ROBSONSome latitude, but not as much sometimes as they like to think. I mean, from a practicing attorney. But things like that -- and it's very difficult for attorneys to challenge them, but a few attorneys have. Women attorneys around pants, men attorneys around ties, there are some cases about what constitutes a tie.
ROBERTSInteresting. Max writes to us, "I was told long ago that the song "Greensleeves" was a reference to a prostitute because prostitutes are required to wear green. Is that true or simply a folk myth?"
ROBSONI haven't heard that. I'm going to have to put that down to research.
ROBSONBut that's not one I've run across.
ROBERTSHere's another one, perhaps you know something about. Sharon writes, "I just know a man invented nylon stockings so men could see women's legs. They are hot in the summer and cold in the winter, but not very good for being out and about or for working, help keep women at home." Is that true?
ROBSONI haven't heard that one either, although, I have run across lots and lots of regulations of pantyhose, what they have to look like, do they have to be worn, their color.
ROBERTSWhat's the justification for that?
ROBSONGenerally there is no justification. Generally, there is no justification. They're just in terms of a dress code, either at work, in public employment, in schools. I'm very interested in the increasing prohibition in schools of fishnet stockings. They seem to have taken on…
ROBERTSThat's really pushed a button somewhere?
ROBSONNew valence here.
ROBERTSHere's one, and you mentioned this a little bit before, but -- when we had an earlier question about ethnic customs, as opposed to, say, religious ones. "African American people have had to fight legal battles to wear their hair naturally, as opposed to straightened. There have been cases where African American women have been fired for having afros, dreadlocks or braids. I've had dreadlocks since 1996 and work as an academic advisor for a state university. Thirty years ago I probably would not have been hired because of my hair." Is that true, you think?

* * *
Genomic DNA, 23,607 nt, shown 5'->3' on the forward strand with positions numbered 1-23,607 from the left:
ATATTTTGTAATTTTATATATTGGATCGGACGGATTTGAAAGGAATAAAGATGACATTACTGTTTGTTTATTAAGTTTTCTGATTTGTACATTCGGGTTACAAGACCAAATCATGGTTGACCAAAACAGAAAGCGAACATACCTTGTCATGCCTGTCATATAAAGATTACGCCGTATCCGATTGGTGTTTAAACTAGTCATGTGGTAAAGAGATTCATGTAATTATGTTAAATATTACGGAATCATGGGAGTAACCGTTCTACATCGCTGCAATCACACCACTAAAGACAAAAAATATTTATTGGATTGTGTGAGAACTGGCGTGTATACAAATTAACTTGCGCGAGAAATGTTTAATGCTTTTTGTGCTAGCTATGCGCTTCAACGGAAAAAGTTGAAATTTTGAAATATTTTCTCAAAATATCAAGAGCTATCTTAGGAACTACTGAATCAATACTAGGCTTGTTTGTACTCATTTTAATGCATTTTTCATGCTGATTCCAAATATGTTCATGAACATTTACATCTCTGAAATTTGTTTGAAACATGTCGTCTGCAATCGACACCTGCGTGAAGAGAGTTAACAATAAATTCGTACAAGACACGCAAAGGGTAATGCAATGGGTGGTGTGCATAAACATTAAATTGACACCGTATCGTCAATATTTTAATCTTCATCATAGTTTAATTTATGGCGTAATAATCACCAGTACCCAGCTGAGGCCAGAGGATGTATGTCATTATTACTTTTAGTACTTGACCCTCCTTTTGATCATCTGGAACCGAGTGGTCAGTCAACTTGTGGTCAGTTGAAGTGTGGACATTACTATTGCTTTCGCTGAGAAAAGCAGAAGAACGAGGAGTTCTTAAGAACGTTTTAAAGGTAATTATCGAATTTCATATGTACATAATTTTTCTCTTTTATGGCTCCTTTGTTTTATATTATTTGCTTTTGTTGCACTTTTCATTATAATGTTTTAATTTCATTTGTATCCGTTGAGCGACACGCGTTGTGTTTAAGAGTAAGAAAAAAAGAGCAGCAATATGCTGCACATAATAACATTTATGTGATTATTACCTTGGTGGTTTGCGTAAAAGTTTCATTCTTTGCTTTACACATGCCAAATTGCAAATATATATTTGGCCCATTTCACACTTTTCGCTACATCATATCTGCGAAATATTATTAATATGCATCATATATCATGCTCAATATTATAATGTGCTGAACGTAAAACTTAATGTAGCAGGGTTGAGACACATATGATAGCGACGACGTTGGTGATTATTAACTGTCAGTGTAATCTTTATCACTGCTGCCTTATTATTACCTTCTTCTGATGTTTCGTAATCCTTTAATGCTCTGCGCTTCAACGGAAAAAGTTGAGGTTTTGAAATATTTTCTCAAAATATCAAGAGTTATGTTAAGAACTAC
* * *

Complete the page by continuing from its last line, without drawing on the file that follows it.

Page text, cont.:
ROBSONI think so. And I think, not to analogizing public employment with prison, but some of the cases in terms of prison have really been interesting around dreadlocks, including a case in which a prison chaplain -- and this was challenged -- said that, well, if you're a Rastafarian you're allowed to wear dreadlocks, but otherwise you are not allowed to wear dreadlocks. And that kind of calls into question why the prohibition of dreadlocks or why this kind of direct prohibition?
ROBERTSBut a prison is a very particular environment.
ROBERTSAnd where control is much more accepted and common.
ROBERTSAnd also, I gather a lot -- you mentioned earlier the question of gang signs and gang apparel. And I gather part of the motivation or the justification for regulations within prisons have to do with regulating gang activity and gang membership.